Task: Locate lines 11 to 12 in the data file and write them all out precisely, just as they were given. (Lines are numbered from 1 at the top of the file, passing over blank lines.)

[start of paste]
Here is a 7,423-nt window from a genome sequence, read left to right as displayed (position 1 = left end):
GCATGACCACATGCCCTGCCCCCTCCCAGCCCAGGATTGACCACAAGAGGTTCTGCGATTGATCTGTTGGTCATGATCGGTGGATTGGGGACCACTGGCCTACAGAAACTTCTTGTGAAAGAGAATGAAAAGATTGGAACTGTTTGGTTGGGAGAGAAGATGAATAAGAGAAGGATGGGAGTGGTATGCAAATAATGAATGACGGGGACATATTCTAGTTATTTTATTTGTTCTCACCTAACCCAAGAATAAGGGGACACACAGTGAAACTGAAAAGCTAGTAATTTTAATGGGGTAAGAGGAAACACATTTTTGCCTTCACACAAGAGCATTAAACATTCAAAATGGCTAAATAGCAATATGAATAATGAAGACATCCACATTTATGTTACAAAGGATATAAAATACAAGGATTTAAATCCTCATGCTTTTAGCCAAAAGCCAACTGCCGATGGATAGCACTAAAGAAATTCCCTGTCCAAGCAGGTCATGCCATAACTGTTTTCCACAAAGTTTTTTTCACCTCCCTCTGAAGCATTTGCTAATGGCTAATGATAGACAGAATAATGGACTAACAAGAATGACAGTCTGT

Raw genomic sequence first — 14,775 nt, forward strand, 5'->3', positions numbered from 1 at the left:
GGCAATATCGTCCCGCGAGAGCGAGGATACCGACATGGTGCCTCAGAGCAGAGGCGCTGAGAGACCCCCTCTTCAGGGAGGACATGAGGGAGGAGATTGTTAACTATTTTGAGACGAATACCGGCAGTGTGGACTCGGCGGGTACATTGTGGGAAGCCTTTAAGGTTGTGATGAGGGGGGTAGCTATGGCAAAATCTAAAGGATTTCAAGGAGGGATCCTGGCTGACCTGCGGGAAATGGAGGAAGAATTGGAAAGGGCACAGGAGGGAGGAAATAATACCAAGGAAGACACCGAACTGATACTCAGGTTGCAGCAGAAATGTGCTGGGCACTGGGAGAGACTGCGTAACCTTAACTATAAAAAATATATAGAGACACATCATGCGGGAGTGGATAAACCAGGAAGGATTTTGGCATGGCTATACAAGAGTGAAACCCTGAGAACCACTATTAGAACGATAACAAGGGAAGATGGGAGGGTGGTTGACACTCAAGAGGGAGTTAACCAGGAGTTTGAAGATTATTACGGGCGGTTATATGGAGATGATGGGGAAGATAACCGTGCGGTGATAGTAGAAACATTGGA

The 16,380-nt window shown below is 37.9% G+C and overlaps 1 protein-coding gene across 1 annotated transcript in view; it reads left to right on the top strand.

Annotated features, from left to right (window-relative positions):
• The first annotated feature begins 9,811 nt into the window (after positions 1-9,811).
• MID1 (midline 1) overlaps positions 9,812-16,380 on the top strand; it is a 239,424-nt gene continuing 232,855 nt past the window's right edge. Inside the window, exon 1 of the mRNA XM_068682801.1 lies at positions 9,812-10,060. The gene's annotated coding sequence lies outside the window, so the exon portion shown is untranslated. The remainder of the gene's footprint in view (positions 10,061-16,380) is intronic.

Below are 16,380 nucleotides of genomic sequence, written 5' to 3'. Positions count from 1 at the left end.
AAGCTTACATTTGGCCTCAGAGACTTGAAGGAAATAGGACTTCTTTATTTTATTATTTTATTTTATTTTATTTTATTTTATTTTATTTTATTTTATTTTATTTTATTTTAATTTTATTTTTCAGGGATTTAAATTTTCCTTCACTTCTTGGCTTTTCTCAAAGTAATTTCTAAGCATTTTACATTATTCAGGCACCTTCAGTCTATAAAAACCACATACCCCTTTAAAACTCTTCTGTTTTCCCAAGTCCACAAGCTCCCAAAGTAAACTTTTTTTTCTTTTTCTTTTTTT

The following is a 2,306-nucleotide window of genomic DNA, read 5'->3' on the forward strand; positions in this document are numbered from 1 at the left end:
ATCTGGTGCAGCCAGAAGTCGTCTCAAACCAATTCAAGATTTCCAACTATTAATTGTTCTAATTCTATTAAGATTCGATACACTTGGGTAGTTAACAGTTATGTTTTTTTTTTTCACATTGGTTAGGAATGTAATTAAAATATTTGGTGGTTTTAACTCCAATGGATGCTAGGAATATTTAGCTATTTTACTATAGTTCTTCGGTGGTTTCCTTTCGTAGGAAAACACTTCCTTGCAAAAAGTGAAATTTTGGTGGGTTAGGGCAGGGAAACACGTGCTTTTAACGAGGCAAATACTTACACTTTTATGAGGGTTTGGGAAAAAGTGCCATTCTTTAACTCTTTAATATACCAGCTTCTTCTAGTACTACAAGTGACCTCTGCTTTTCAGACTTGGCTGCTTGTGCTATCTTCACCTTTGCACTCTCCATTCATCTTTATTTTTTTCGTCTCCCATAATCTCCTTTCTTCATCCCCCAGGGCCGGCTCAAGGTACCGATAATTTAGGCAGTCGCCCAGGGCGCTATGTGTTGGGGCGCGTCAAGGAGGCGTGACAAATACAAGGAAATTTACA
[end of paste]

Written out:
The following is a 2,306-nucleotide window of genomic DNA, read 5'->3' on the forward strand; positions in this document are numbered from 1 at the left end:
ATCTGGTGCAGCCAGAAGTCGTCTCAAACCAATTCAAGATTTCCAACTATTAATTGTTCTAATTCTATTAAGATTCGATACACTTGGGTAGTTAACAGTTATGTTTTTTTTTTTCACATTGGTTAGGAATGTAATTAAAATATTTGGTGGTTTTAACTCCAATGGATGCTAGGAATATTTAGCTATTTTACTATAGTTCTTCGGTGGTTTCCTTTCGTAGGAAAACACTTCCTTGCAAAAAGTGAAATTTTGGTGGGTTAGGGCAGGGAAACACGTGCTTTTAACGAGGCAAATACTTACACTTTTATGAGGGTTTGGGAAAAAGTGCCATTCTTTAACTCTTTAATATACCAGCTTCTTCTAGTACTACAAGTGACCTCTGCTTTTCAGACTTGGCTGCTTGTGCTATCTTCACCTTTGCACTCTCCATTCATCTTTATTTTTTTCGTCTCCCATAATCTCCTTTCTTCATCCCCCAGGGCCGGCTCAAGGTACCGATAATTTAGGCAGTCGCCCAGGGCGCTATGTGTTGGGGCGCGTCAAGGAGGCGTGACAAATACAAGGAAATTTACA